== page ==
Efficiency is particularly important in mathematical calculations, particularly floating point calculations. Some mathematical operations, such as multiplication and division, cause significant delays during program execution. A pipelined floating point unit (FPU) may be particularly susceptible to long delays during the execution of certain sequences of instructions. For example, a floating point “load” instruction may occur in a pipelined FPU immediately after, or shortly after, a floating point store instruction occurs. This is sometimes referred to as a “read-after-write” (RAW) hazard. The write (or store) operation to system memory may have a long latency before the write data is “committed” to system memory by the processor. The read (or load) operation following the write (or store) operation may occur before the write operation is complete and may, therefore, suffer significant delays waiting for the write operation to complete before the committed data may be read back from memory.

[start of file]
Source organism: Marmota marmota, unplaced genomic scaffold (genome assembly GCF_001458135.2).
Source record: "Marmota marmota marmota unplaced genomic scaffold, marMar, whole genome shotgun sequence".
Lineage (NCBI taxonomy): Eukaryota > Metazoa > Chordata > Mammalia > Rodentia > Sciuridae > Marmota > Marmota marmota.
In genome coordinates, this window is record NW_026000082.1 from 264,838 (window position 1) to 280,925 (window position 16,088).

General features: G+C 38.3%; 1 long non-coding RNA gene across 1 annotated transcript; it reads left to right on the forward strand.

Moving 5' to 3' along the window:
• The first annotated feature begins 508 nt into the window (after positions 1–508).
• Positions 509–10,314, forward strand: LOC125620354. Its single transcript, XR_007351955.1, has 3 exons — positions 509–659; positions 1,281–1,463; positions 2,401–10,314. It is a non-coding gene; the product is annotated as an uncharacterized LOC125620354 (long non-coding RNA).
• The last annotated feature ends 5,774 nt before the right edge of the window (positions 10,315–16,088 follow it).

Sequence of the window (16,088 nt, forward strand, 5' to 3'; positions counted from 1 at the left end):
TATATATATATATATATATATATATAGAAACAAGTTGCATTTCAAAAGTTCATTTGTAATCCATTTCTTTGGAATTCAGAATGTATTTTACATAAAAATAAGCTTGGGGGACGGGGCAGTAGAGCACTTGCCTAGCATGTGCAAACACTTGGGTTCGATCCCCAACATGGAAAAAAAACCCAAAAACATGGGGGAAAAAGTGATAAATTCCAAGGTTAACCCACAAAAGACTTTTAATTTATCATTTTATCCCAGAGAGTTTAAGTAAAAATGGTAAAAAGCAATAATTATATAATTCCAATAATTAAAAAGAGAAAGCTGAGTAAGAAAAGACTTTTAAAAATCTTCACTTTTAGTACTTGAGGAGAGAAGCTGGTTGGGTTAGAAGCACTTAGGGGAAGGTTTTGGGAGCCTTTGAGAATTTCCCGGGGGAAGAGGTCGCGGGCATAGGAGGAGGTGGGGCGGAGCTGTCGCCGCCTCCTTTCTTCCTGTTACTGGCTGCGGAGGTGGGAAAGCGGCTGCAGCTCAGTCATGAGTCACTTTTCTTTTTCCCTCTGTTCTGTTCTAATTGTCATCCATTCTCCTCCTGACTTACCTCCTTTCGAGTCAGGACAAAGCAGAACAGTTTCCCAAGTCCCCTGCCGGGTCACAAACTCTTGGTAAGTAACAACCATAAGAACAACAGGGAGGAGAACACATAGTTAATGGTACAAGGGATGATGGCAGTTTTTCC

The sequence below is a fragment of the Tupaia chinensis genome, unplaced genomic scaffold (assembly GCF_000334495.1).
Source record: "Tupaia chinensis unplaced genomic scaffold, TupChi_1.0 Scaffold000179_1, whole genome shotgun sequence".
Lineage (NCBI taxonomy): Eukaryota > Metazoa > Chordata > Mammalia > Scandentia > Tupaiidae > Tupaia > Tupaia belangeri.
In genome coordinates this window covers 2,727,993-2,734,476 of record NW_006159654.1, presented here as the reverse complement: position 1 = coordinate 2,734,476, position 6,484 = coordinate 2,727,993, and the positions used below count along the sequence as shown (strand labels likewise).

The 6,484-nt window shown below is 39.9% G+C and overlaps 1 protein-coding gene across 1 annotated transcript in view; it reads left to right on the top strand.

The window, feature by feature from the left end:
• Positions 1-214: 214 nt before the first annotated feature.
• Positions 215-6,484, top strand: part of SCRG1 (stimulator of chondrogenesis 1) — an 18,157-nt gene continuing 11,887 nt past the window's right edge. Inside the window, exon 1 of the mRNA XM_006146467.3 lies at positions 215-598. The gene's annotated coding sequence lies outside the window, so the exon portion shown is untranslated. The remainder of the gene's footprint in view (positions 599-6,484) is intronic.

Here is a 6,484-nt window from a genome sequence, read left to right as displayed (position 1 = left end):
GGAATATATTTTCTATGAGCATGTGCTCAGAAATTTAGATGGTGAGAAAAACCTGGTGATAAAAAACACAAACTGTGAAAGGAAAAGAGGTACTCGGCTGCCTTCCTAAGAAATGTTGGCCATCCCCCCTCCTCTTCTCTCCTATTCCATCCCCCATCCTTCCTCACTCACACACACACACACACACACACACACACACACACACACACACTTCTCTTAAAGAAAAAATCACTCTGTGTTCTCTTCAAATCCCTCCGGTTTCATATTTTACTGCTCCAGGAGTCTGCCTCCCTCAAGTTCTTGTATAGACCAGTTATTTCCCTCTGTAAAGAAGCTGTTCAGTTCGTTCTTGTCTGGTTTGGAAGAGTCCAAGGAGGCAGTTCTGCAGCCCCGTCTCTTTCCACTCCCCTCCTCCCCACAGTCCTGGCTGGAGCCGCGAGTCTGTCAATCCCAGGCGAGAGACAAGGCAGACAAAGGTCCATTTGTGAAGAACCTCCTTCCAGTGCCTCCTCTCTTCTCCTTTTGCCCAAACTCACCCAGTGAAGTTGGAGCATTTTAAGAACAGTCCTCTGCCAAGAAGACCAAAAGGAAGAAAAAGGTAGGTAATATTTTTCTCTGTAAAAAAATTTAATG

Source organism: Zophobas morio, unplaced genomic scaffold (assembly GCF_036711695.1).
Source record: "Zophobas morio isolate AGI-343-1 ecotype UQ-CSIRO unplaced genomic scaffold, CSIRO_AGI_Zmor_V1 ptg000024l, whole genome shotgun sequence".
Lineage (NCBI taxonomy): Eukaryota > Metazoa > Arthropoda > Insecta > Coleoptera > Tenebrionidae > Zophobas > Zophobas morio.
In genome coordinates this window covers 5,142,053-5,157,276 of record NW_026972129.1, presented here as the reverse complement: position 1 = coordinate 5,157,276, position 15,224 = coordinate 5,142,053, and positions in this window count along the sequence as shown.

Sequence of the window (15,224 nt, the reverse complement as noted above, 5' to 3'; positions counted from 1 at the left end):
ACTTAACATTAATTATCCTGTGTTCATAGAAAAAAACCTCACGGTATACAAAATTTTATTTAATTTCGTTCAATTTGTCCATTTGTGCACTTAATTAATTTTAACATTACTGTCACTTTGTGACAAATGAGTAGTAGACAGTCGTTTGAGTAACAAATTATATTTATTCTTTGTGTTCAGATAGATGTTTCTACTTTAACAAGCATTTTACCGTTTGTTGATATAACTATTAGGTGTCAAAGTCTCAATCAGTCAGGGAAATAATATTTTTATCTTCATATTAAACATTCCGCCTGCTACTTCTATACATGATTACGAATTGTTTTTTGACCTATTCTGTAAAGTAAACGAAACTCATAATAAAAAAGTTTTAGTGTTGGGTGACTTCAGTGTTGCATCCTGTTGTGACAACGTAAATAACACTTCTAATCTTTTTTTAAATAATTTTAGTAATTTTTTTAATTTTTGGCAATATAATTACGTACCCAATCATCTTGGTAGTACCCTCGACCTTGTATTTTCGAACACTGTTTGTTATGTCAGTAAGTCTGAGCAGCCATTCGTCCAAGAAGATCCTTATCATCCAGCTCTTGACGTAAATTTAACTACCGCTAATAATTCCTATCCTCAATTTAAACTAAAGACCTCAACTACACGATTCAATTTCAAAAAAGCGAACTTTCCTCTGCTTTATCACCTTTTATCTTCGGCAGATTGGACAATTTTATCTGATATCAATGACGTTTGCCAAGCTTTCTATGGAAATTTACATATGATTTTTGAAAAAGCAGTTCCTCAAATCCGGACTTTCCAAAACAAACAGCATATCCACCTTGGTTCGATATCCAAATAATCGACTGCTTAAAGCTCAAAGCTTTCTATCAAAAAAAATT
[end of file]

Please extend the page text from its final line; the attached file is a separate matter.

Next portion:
Therefore, there is a need in the art for an improved microprocessor that executes mathematical operations more rapidly. In particular, there is a need for an improved floating point unit that executes floating point operations as rapidly as possible. More particularly, there is a need in the art for a floating point unit that minimizes delays caused by writing data to memory.